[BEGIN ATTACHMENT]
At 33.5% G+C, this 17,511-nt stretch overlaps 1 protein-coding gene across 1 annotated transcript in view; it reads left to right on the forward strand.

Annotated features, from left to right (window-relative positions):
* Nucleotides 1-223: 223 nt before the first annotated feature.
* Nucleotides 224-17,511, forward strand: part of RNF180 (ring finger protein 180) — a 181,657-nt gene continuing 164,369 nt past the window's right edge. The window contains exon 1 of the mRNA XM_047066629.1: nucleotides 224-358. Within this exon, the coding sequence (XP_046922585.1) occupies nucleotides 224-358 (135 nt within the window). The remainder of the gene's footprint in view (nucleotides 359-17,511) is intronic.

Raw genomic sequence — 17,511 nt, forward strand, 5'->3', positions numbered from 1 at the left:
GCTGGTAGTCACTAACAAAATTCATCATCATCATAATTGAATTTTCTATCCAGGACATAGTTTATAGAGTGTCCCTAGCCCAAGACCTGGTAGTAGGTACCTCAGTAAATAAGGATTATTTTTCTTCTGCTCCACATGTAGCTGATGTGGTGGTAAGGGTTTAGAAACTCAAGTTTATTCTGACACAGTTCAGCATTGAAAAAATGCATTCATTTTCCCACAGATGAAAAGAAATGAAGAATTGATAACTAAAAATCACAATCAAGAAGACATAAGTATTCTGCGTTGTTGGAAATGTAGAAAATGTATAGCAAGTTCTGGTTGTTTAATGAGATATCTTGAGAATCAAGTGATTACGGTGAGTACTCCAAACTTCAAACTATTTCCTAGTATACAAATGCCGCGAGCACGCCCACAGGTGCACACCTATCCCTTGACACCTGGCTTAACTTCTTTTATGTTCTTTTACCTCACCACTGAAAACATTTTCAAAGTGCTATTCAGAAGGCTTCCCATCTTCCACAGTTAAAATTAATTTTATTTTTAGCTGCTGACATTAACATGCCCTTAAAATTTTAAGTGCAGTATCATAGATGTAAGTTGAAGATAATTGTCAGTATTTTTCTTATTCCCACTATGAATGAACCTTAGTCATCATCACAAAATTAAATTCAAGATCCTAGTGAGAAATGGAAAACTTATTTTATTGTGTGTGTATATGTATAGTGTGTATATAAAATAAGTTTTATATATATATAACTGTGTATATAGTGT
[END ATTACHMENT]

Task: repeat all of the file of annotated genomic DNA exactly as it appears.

At 33.5% G+C, this 17,511-nt stretch overlaps 1 protein-coding gene across 1 annotated transcript in view; it reads left to right on the forward strand.

Annotated features, from left to right (window-relative positions):
* Nucleotides 1-223: 223 nt before the first annotated feature.
* Nucleotides 224-17,511, forward strand: part of RNF180 (ring finger protein 180) — a 181,657-nt gene continuing 164,369 nt past the window's right edge. The window contains exon 1 of the mRNA XM_047066629.1: nucleotides 224-358. Within this exon, the coding sequence (XP_046922585.1) occupies nucleotides 224-358 (135 nt within the window). The remainder of the gene's footprint in view (nucleotides 359-17,511) is intronic.

Raw genomic sequence — 17,511 nt, forward strand, 5'->3', positions numbered from 1 at the left:
GCTGGTAGTCACTAACAAAATTCATCATCATCATAATTGAATTTTCTATCCAGGACATAGTTTATAGAGTGTCCCTAGCCCAAGACCTGGTAGTAGGTACCTCAGTAAATAAGGATTATTTTTCTTCTGCTCCACATGTAGCTGATGTGGTGGTAAGGGTTTAGAAACTCAAGTTTATTCTGACACAGTTCAGCATTGAAAAAATGCATTCATTTTCCCACAGATGAAAAGAAATGAAGAATTGATAACTAAAAATCACAATCAAGAAGACATAAGTATTCTGCGTTGTTGGAAATGTAGAAAATGTATAGCAAGTTCTGGTTGTTTAATGAGATATCTTGAGAATCAAGTGATTACGGTGAGTACTCCAAACTTCAAACTATTTCCTAGTATACAAATGCCGCGAGCACGCCCACAGGTGCACACCTATCCCTTGACACCTGGCTTAACTTCTTTTATGTTCTTTTACCTCACCACTGAAAACATTTTCAAAGTGCTATTCAGAAGGCTTCCCATCTTCCACAGTTAAAATTAATTTTATTTTTAGCTGCTGACATTAACATGCCCTTAAAATTTTAAGTGCAGTATCATAGATGTAAGTTGAAGATAATTGTCAGTATTTTTCTTATTCCCACTATGAATGAACCTTAGTCATCATCACAAAATTAAATTCAAGATCCTAGTGAGAAATGGAAAACTTATTTTATTGTGTGTGTATATGTATAGTGTGTATATAAAATAAGTTTTATATATATATAACTGTGTATATAGTGT